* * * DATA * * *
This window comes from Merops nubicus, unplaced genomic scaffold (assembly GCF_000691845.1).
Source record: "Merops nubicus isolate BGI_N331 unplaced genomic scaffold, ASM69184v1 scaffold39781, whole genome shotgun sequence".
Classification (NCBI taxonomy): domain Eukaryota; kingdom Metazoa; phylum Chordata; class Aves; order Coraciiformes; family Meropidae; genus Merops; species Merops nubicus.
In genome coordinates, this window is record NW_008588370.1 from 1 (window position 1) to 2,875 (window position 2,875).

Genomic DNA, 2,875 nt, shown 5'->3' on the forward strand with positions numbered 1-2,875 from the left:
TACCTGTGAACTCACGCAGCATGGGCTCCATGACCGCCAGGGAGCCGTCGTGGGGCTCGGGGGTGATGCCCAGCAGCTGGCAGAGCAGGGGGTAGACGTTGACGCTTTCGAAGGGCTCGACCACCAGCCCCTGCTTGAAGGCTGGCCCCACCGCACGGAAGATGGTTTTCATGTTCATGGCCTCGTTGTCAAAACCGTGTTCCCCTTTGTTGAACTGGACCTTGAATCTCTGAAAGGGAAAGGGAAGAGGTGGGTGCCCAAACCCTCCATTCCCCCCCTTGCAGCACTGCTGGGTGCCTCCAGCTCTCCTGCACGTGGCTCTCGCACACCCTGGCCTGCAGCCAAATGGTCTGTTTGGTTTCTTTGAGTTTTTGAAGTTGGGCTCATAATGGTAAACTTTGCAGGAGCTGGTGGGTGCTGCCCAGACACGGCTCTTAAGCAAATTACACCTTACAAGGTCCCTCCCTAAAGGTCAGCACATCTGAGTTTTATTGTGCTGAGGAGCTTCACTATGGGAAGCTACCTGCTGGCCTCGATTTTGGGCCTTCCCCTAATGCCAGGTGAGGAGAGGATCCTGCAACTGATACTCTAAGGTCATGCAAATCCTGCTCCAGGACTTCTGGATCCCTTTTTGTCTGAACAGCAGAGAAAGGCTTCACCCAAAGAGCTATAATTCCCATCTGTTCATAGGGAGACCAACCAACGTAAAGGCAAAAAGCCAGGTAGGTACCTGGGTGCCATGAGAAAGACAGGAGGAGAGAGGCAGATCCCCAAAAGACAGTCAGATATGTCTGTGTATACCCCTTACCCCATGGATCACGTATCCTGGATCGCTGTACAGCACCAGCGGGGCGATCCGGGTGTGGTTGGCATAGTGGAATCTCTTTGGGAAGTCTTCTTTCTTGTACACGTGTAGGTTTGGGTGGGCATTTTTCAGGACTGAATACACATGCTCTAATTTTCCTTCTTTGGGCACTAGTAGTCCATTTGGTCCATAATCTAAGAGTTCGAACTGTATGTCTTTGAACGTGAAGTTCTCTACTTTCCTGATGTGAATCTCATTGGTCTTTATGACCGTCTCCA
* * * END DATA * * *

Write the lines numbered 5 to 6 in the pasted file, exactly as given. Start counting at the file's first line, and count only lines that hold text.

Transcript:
Genomic DNA, 2,875 nt, shown 5'->3' on the forward strand with positions numbered 1-2,875 from the left:
TACCTGTGAACTCACGCAGCATGGGCTCCATGACCGCCAGGGAGCCGTCGTGGGGCTCGGGGGTGATGCCCAGCAGCTGGCAGAGCAGGGGGTAGACGTTGACGCTTTCGAAGGGCTCGACCACCAGCCCCTGCTTGAAGGCTGGCCCCACCGCACGGAAGATGGTTTTCATGTTCATGGCCTCGTTGTCAAAACCGTGTTCCCCTTTGTTGAACTGGACCTTGAATCTCTGAAAGGGAAAGGGAAGAGGTGGGTGCCCAAACCCTCCATTCCCCCCCTTGCAGCACTGCTGGGTGCCTCCAGCTCTCCTGCACGTGGCTCTCGCACACCCTGGCCTGCAGCCAAATGGTCTGTTTGGTTTCTTTGAGTTTTTGAAGTTGGGCTCATAATGGTAAACTTTGCAGGAGCTGGTGGGTGCTGCCCAGACACGGCTCTTAAGCAAATTACACCTTACAAGGTCCCTCCCTAAAGGTCAGCACATCTGAGTTTTATTGTGCTGAGGAGCTTCACTATGGGAAGCTACCTGCTGGCCTCGATTTTGGGCCTTCCCCTAATGCCAGGTGAGGAGAGGATCCTGCAACTGATACTCTAAGGTCATGCAAATCCTGCTCCAGGACTTCTGGATCCCTTTTTGTCTGAACAGCAGAGAAAGGCTTCACCCAAAGAGCTATAATTCCCATCTGTTCATAGGGAGACCAACCAACGTAAAGGCAAAAAGCCAGGTAGGTACCTGGGTGCCATGAGAAAGACAGGAGGAGAGAGGCAGATCCCCAAAAGACAGTCAGATATGTCTGTGTATACCCCTTACCCCATGGATCACGTATCCTGGATCGCTGTACAGCACCAGCGGGGCGATCCGGGTGTGGTTGGCATAGTGGAATCTCTTTGGGAAGTCTTCTTTCTTGTACACGTGTAGGTTTGGGTGGGCATTTTTCAGGACTGAATACACATGCTCTAATTTTCCTTCTTTGGGCACTAGTAGTCCATTTGGTCCATAATCTAAGAGTTCGAACTGTATGTCTTTGAACGTGAAGTTCTCTACTTTCCTGATGTGAATCTCATTGGTCTTTATGACCGTCTCCA